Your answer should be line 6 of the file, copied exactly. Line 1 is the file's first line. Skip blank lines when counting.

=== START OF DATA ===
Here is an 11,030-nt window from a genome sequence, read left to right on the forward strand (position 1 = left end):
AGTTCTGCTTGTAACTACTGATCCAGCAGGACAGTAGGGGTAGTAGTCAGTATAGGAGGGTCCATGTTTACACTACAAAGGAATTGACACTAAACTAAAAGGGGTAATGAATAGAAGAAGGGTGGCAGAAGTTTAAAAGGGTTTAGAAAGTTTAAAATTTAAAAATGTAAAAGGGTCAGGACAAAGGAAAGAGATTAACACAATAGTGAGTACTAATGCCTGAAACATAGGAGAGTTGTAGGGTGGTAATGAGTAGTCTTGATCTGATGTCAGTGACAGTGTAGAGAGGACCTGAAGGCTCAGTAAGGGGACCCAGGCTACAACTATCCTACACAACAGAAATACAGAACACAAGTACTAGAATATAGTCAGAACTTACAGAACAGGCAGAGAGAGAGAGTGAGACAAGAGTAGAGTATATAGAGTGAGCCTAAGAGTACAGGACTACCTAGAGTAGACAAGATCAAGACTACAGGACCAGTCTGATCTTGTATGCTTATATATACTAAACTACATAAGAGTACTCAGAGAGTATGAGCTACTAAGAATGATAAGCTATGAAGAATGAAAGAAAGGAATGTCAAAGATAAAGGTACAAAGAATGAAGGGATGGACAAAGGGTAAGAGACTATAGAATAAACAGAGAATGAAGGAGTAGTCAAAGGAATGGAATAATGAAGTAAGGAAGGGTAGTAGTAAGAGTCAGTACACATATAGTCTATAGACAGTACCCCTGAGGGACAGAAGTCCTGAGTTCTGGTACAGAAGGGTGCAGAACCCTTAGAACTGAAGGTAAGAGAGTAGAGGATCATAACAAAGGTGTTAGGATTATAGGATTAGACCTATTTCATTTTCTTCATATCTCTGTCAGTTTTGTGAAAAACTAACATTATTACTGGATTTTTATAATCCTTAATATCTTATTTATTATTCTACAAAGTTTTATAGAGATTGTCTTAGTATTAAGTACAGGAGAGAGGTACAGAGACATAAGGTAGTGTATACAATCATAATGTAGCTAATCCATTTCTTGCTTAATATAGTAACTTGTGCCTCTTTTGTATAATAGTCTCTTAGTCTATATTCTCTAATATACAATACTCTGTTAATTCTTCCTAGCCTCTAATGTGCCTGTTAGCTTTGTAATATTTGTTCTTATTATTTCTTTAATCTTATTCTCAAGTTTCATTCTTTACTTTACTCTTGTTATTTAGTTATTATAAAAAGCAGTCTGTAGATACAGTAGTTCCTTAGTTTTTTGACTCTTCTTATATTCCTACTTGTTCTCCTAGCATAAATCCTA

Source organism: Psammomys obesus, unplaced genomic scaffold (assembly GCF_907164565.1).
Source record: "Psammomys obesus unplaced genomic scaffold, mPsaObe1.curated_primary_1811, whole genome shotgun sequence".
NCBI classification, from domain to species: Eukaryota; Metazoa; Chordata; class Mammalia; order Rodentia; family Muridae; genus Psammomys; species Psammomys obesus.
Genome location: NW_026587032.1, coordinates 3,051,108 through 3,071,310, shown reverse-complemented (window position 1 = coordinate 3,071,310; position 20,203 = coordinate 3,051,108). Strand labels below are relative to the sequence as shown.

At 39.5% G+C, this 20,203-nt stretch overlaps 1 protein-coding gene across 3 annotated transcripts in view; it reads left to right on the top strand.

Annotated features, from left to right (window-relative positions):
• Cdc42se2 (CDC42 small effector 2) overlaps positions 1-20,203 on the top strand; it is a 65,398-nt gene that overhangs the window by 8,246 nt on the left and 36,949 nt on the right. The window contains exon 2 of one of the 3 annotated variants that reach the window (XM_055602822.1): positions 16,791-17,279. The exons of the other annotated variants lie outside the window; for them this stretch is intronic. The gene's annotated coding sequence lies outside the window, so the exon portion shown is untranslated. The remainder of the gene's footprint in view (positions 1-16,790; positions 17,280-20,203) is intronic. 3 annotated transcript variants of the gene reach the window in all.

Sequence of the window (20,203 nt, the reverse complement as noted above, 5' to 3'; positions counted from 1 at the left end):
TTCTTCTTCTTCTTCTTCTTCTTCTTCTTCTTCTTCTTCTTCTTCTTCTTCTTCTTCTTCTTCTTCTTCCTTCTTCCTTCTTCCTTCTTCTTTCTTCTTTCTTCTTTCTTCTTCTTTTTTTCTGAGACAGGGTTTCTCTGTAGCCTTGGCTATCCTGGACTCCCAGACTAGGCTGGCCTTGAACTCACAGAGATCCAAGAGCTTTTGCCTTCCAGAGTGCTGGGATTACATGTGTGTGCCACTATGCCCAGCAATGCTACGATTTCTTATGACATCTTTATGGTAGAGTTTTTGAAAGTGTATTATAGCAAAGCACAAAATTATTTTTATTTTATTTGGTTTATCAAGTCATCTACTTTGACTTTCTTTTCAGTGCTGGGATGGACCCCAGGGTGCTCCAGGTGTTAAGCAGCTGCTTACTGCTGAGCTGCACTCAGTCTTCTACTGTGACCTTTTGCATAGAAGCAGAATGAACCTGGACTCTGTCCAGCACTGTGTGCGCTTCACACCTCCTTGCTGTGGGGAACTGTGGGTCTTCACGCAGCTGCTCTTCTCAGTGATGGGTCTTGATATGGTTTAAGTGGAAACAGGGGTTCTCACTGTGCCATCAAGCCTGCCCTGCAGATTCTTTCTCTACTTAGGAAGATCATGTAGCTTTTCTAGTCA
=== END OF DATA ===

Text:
Genome location: NW_026587032.1, coordinates 3,051,108 through 3,071,310, shown reverse-complemented (window position 1 = coordinate 3,071,310; position 20,203 = coordinate 3,051,108). Strand labels below are relative to the sequence as shown.